Data protection is a requirement for every organization, however, that conversation has evolved over the years. In the past, it used be a lot simpler since there were a lot less factors to consider. By now, every data protection vendor can do a pretty good job at backing up the solutions they support, however, how many of them can recover fairly quickly, or instantly? How many of them offer ransomware alerts? How many offer immutability on the backup copies? How many can leverage that isolated backup data for other purposes (data analytics)? How many can restore to a different platform (public cloud, for example)? And the list goes on and on…
Never have I ever seen an IT leader reaching out to replace their current legacy solution with the latest, greatest, fastest data protection solution out there… I am talking about willing to go to battle with the procurement team to get that purchase approved kind of excitement. Let’s face it, backups are usually just an insurance policy until that time that your business truly relies on it. Nowadays you can also argue that you can do a lot more with this backup data, but that would be considered an added bonus in my opinion.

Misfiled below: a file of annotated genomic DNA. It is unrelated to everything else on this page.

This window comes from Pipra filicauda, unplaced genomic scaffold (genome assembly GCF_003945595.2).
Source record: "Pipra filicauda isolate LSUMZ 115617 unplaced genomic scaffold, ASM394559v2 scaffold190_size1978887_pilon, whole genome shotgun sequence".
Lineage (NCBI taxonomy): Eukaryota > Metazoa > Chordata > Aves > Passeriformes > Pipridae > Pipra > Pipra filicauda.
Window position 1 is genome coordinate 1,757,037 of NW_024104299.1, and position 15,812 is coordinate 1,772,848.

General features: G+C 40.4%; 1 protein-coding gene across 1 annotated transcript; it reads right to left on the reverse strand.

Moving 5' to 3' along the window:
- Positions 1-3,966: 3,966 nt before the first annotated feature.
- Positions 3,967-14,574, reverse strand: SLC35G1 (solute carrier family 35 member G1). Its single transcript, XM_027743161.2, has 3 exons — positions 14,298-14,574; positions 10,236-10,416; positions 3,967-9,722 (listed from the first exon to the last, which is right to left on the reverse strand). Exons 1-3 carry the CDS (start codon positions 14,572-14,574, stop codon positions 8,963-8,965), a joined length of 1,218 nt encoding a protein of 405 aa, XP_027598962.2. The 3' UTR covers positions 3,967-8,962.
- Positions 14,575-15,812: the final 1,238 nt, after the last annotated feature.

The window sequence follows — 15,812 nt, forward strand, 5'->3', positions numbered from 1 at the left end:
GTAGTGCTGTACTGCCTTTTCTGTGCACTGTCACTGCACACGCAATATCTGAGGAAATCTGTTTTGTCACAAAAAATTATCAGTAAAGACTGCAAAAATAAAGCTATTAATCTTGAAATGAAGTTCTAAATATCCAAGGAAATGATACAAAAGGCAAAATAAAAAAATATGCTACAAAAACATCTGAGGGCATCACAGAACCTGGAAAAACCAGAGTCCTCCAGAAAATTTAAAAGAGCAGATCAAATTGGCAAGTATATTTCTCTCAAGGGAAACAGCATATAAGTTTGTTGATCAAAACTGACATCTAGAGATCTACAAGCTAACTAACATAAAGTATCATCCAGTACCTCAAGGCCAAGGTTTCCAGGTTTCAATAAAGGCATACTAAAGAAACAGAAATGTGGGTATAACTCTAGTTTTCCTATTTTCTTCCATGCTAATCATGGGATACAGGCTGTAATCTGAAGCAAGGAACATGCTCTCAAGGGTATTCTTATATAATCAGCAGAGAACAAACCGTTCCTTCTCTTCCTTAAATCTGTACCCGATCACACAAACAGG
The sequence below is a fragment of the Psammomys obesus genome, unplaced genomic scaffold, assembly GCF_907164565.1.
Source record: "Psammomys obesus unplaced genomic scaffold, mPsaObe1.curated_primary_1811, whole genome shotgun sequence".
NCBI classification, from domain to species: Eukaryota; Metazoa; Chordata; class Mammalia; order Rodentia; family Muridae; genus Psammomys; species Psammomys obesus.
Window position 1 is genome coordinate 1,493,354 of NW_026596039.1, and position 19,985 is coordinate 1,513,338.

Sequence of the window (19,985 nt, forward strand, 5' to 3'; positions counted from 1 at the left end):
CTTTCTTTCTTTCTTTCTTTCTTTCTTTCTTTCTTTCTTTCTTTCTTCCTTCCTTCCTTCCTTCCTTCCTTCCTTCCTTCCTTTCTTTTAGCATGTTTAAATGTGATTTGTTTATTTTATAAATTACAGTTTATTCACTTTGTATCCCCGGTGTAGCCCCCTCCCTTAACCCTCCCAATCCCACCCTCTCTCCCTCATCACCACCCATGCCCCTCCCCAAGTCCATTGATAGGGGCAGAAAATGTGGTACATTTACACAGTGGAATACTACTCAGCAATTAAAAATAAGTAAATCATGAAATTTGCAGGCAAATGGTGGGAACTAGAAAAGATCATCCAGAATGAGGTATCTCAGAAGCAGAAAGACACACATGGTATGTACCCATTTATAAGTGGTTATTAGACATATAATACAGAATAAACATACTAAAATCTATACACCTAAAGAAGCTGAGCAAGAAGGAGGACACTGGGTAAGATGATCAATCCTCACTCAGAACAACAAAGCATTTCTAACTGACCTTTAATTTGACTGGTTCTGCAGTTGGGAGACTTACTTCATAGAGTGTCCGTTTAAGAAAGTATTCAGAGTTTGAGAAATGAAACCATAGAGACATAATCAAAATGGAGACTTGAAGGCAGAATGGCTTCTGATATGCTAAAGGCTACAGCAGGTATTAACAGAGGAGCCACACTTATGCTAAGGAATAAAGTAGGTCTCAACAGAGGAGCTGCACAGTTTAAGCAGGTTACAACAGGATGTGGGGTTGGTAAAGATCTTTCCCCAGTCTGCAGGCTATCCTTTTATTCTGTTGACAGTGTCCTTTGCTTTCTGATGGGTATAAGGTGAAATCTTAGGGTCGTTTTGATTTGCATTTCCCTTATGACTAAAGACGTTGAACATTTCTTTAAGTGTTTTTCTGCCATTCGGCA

Most people are not going to push harder than usual for this purchase until the unexpected happens and the business realizes how important it is to be able to be back up and running in the shortest amount of time. I personally think that the restore speed should always lead that conversation. The days where backups were just in place to cross off a compliance checkbox are over with. The question is no longer if you will have to restore from backups because there was a breach, the question is WHEN?
If you are not sure, I suggest you discuss with your team what that RTO expectation looks like. How much downtime can each application sustain? Different technologies may have different expectations. Some may be recoverable within seconds, other within minutes, some within hours!